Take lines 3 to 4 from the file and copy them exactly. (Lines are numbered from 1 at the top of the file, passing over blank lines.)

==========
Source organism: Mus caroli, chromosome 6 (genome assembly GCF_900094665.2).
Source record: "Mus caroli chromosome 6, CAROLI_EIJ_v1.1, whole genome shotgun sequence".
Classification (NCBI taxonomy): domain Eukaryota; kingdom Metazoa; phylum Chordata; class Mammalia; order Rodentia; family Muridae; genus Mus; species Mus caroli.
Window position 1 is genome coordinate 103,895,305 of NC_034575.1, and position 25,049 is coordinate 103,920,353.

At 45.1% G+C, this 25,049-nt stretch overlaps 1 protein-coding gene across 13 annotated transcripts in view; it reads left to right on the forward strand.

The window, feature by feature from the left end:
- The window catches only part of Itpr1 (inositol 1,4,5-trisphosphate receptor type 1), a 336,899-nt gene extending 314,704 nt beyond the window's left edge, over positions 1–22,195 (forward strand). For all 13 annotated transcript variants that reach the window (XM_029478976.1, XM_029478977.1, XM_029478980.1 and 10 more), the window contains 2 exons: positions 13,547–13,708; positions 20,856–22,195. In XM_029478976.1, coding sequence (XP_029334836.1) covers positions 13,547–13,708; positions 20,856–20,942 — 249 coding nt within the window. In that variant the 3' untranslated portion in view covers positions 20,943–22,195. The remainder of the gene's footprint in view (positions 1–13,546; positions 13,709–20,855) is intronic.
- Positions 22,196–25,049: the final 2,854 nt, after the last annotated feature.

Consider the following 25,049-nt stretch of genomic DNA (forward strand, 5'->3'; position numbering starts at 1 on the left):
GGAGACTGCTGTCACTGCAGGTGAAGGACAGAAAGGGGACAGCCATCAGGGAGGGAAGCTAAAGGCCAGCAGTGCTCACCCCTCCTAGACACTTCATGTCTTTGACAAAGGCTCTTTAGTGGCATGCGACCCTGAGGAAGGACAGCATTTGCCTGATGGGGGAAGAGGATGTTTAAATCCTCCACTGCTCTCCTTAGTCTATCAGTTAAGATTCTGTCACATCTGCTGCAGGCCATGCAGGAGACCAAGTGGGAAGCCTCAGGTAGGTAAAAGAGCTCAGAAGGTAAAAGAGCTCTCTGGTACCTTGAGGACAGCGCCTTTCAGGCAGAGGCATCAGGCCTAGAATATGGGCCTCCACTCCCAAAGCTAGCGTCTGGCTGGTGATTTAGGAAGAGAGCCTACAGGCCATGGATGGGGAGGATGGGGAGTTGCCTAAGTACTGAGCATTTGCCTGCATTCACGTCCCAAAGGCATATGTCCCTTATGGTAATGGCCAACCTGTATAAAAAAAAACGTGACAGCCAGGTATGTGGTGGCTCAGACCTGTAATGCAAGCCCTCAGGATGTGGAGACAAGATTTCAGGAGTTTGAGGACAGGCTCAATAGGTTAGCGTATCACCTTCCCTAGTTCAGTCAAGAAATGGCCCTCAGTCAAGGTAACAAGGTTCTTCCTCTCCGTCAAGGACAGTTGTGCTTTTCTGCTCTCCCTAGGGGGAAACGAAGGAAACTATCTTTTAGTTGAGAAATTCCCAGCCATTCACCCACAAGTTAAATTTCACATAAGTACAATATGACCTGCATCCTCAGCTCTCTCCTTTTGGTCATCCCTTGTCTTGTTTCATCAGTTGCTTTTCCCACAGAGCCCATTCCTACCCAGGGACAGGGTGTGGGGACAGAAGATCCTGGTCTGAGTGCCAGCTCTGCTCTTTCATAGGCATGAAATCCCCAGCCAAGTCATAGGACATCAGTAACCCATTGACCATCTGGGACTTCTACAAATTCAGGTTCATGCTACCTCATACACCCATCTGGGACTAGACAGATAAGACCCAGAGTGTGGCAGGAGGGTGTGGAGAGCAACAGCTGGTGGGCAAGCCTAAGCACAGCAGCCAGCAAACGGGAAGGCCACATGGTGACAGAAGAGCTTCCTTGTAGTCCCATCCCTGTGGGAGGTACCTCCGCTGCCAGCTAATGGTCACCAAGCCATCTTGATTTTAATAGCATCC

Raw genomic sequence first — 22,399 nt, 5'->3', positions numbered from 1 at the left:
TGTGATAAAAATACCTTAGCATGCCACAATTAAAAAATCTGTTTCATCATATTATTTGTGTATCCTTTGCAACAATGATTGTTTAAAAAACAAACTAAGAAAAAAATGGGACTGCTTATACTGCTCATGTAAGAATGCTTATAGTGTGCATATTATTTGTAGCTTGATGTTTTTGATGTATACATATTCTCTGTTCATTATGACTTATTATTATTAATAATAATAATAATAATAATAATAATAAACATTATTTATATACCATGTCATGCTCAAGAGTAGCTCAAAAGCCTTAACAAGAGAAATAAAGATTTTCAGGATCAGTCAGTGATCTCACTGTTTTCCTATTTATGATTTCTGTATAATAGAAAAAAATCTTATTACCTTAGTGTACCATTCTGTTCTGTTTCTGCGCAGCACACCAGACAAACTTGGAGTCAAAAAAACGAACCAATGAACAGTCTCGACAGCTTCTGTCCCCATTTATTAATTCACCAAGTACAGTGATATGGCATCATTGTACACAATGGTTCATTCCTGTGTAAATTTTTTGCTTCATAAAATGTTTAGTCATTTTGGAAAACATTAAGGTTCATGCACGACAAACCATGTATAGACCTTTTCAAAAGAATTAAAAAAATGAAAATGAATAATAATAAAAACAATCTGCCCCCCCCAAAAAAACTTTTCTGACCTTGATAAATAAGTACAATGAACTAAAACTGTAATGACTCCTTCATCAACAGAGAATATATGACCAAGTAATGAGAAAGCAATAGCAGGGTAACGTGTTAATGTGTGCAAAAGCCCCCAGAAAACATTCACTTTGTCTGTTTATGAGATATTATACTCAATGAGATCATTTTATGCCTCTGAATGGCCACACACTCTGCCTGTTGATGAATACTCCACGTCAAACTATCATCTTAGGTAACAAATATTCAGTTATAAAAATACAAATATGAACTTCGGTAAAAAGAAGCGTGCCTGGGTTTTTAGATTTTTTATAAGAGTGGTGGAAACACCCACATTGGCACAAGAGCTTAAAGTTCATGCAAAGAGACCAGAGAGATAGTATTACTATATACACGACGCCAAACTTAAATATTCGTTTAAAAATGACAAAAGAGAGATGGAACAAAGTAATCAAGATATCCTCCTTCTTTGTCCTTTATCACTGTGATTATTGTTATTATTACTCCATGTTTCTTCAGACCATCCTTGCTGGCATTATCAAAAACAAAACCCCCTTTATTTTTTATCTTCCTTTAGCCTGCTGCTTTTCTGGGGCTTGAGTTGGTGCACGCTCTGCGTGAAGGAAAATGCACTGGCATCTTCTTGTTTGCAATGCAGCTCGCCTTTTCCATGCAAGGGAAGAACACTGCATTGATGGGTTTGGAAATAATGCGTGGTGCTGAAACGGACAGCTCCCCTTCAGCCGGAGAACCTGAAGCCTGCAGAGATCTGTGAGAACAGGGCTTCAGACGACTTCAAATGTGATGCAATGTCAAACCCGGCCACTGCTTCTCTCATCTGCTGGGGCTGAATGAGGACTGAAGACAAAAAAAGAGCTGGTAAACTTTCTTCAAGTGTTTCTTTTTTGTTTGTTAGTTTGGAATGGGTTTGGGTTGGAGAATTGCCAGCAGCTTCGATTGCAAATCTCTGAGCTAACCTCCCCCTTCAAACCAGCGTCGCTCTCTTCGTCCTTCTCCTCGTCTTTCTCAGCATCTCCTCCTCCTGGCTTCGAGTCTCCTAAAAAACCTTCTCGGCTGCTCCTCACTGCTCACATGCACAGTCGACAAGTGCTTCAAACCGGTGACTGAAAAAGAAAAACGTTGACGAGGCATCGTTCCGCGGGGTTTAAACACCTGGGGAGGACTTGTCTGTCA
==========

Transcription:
Classification (NCBI taxonomy): domain Eukaryota; kingdom Metazoa; phylum Chordata; class Mammalia; order Rodentia; family Muridae; genus Mus; species Mus caroli.
Window position 1 is genome coordinate 103,895,305 of NC_034575.1, and position 25,049 is coordinate 103,920,353.